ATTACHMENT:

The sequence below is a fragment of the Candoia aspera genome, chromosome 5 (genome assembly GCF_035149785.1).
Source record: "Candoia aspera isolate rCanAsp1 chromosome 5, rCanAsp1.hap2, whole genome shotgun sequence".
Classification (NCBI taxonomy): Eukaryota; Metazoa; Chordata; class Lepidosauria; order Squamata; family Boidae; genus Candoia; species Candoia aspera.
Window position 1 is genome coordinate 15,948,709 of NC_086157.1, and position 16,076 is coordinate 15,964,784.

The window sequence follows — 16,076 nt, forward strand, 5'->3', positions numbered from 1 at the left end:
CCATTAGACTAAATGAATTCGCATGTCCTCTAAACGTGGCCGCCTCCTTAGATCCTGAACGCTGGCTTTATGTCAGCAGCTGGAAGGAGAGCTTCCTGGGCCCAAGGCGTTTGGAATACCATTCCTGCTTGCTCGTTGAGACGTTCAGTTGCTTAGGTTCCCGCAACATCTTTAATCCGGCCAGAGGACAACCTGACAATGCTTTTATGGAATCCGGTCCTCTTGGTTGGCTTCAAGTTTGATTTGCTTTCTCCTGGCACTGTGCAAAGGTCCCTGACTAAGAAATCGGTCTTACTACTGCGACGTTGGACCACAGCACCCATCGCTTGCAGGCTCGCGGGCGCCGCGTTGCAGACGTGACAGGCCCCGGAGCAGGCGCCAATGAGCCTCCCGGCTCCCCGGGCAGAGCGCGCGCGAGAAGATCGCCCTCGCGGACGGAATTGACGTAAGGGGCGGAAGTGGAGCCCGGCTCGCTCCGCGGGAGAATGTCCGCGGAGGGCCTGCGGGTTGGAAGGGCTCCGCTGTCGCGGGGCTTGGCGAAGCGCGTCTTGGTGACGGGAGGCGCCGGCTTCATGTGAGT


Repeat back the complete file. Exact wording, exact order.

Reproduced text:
The sequence below is a fragment of the Candoia aspera genome, chromosome 5 (genome assembly GCF_035149785.1).
Source record: "Candoia aspera isolate rCanAsp1 chromosome 5, rCanAsp1.hap2, whole genome shotgun sequence".
Classification (NCBI taxonomy): Eukaryota; Metazoa; Chordata; class Lepidosauria; order Squamata; family Boidae; genus Candoia; species Candoia aspera.
Window position 1 is genome coordinate 15,948,709 of NC_086157.1, and position 16,076 is coordinate 15,964,784.

The window sequence follows — 16,076 nt, forward strand, 5'->3', positions numbered from 1 at the left end:
CCATTAGACTAAATGAATTCGCATGTCCTCTAAACGTGGCCGCCTCCTTAGATCCTGAACGCTGGCTTTATGTCAGCAGCTGGAAGGAGAGCTTCCTGGGCCCAAGGCGTTTGGAATACCATTCCTGCTTGCTCGTTGAGACGTTCAGTTGCTTAGGTTCCCGCAACATCTTTAATCCGGCCAGAGGACAACCTGACAATGCTTTTATGGAATCCGGTCCTCTTGGTTGGCTTCAAGTTTGATTTGCTTTCTCCTGGCACTGTGCAAAGGTCCCTGACTAAGAAATCGGTCTTACTACTGCGACGTTGGACCACAGCACCCATCGCTTGCAGGCTCGCGGGCGCCGCGTTGCAGACGTGACAGGCCCCGGAGCAGGCGCCAATGAGCCTCCCGGCTCCCCGGGCAGAGCGCGCGCGAGAAGATCGCCCTCGCGGACGGAATTGACGTAAGGGGCGGAAGTGGAGCCCGGCTCGCTCCGCGGGAGAATGTCCGCGGAGGGCCTGCGGGTTGGAAGGGCTCCGCTGTCGCGGGGCTTGGCGAAGCGCGTCTTGGTGACGGGAGGCGCCGGCTTCATGTGAGT